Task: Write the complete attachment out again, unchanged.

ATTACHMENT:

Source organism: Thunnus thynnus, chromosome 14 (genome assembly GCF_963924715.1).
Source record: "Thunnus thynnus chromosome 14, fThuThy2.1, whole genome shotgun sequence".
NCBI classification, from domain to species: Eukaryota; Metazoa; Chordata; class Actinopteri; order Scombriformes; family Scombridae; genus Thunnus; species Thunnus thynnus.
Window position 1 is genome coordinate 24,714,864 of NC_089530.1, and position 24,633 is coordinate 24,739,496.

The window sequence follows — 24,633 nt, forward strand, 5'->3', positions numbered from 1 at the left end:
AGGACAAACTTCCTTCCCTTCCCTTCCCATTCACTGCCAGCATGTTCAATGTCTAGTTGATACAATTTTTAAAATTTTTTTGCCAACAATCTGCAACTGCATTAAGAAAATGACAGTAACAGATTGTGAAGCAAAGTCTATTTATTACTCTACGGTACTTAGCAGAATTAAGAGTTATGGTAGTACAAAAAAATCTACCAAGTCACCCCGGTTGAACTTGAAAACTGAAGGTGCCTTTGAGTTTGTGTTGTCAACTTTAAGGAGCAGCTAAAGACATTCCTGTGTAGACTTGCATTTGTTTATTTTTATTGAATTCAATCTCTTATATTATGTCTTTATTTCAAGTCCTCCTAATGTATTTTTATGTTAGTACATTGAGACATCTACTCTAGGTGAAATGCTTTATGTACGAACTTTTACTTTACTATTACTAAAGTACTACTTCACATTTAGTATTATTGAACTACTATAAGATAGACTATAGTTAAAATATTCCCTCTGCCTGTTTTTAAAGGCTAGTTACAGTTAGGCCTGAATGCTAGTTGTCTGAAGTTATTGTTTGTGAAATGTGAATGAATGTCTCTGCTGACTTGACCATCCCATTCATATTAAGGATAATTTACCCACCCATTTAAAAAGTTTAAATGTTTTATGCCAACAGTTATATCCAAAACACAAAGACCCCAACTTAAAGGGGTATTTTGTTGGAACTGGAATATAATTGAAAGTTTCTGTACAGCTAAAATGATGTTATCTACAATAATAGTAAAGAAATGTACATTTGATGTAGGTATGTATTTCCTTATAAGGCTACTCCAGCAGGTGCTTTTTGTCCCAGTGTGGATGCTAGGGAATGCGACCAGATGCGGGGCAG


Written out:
Source organism: Thunnus thynnus, chromosome 14 (genome assembly GCF_963924715.1).
Source record: "Thunnus thynnus chromosome 14, fThuThy2.1, whole genome shotgun sequence".
NCBI classification, from domain to species: Eukaryota; Metazoa; Chordata; class Actinopteri; order Scombriformes; family Scombridae; genus Thunnus; species Thunnus thynnus.
Window position 1 is genome coordinate 24,714,864 of NC_089530.1, and position 24,633 is coordinate 24,739,496.

The window sequence follows — 24,633 nt, forward strand, 5'->3', positions numbered from 1 at the left end:
AGGACAAACTTCCTTCCCTTCCCTTCCCATTCACTGCCAGCATGTTCAATGTCTAGTTGATACAATTTTTAAAATTTTTTTGCCAACAATCTGCAACTGCATTAAGAAAATGACAGTAACAGATTGTGAAGCAAAGTCTATTTATTACTCTACGGTACTTAGCAGAATTAAGAGTTATGGTAGTACAAAAAAATCTACCAAGTCACCCCGGTTGAACTTGAAAACTGAAGGTGCCTTTGAGTTTGTGTTGTCAACTTTAAGGAGCAGCTAAAGACATTCCTGTGTAGACTTGCATTTGTTTATTTTTATTGAATTCAATCTCTTATATTATGTCTTTATTTCAAGTCCTCCTAATGTATTTTTATGTTAGTACATTGAGACATCTACTCTAGGTGAAATGCTTTATGTACGAACTTTTACTTTACTATTACTAAAGTACTACTTCACATTTAGTATTATTGAACTACTATAAGATAGACTATAGTTAAAATATTCCCTCTGCCTGTTTTTAAAGGCTAGTTACAGTTAGGCCTGAATGCTAGTTGTCTGAAGTTATTGTTTGTGAAATGTGAATGAATGTCTCTGCTGACTTGACCATCCCATTCATATTAAGGATAATTTACCCACCCATTTAAAAAGTTTAAATGTTTTATGCCAACAGTTATATCCAAAACACAAAGACCCCAACTTAAAGGGGTATTTTGTTGGAACTGGAATATAATTGAAAGTTTCTGTACAGCTAAAATGATGTTATCTACAATAATAGTAAAGAAATGTACATTTGATGTAGGTATGTATTTCCTTATAAGGCTACTCCAGCAGGTGCTTTTTGTCCCAGTGTGGATGCTAGGGAATGCGACCAGATGCGGGGCAG